“Patriot Child” was called “The Making of a Skin” before the name was changed to the title it has today. John wrote the song to describe his own childhood fury and is basically a new version of the old father-and-mother killing story. The idea was to describe the huge anger that turned boys in the 1980s into skinheads and that made them direct their anger against what they perceived as a petty-bourgeoisie society that gave them nothing but trouble and a place at the bottom of society. The song was re-written on several occasions to pinpoint the rejection of middle class values by the revolutionary wing of the modern far right in an attempt to describe the emotional core of the meme culture.

Eldbarn (novel, 2017)

Lilou & John | Eldbarn
Lilou & John released their debut novel “Eldbarn” (“Fire Child”) in September 2017 on the Gothenburg Book Fair. The novel is a dark story about child abuse, trust and revenge and was described by journalist Perra Winberg as “a modern viking tale”. The book, written in Swedish, can be ordered from AlternaMedia.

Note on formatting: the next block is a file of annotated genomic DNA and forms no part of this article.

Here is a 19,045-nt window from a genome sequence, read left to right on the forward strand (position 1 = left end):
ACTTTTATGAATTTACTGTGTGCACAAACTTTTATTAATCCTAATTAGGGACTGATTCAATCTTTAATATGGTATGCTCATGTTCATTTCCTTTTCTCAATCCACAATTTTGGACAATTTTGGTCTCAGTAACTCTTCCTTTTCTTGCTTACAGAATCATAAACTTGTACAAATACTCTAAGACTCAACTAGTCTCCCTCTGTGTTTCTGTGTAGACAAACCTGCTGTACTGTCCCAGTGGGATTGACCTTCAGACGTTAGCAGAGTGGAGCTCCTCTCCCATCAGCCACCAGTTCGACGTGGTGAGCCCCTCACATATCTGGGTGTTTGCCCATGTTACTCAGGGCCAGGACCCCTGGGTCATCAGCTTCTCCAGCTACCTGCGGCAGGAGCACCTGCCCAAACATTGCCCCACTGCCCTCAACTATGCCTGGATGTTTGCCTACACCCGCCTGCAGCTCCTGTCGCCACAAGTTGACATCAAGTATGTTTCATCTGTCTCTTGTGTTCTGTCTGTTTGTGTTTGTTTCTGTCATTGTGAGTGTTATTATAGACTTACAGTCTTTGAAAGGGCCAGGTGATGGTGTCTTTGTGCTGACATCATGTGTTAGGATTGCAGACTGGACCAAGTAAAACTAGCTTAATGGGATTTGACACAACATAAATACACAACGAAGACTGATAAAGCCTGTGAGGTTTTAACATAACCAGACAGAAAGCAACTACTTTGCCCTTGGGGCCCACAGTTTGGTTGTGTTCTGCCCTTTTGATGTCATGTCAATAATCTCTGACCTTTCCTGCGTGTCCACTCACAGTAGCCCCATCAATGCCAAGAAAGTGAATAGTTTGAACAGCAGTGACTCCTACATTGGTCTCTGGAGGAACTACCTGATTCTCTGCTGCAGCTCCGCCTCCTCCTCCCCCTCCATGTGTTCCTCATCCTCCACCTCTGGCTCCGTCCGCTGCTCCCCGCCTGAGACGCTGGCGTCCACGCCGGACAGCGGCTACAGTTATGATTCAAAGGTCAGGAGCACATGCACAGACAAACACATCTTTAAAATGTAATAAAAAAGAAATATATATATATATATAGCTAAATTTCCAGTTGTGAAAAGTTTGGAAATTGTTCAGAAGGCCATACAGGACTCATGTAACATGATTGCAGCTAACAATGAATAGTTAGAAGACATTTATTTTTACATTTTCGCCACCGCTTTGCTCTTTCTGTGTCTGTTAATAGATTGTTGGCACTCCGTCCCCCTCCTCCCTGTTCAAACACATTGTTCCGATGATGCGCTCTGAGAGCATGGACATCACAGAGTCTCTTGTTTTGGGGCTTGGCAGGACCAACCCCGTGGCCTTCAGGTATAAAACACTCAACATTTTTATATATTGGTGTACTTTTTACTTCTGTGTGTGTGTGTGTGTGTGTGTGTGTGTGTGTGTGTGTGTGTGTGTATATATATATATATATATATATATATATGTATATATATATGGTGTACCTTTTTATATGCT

Du gamla du fria (single, 2017)

Lilou & John | Du gamla du fria

This single release was recorded as a children’s version of the Swedish National anthem for podcast Ingrid & Conrad. Two new verses were added to the song that describes the classical concept of oppression and revolution. The only place to download to the song (for free) is on Bandcamp.

The single was never released more than on BandCamp, and the band decided that, being a children’s song, it didn’t represent the band well enough to go beyond that.

Up to this day, “Du gamla du fria” remains the only song in Swedish by Lilou & John as the band prefer to stay “in a big market rather than a small market”.

Dissidentica (album, 2017)

Lilou & John | Dissidentica
Lyrics and chords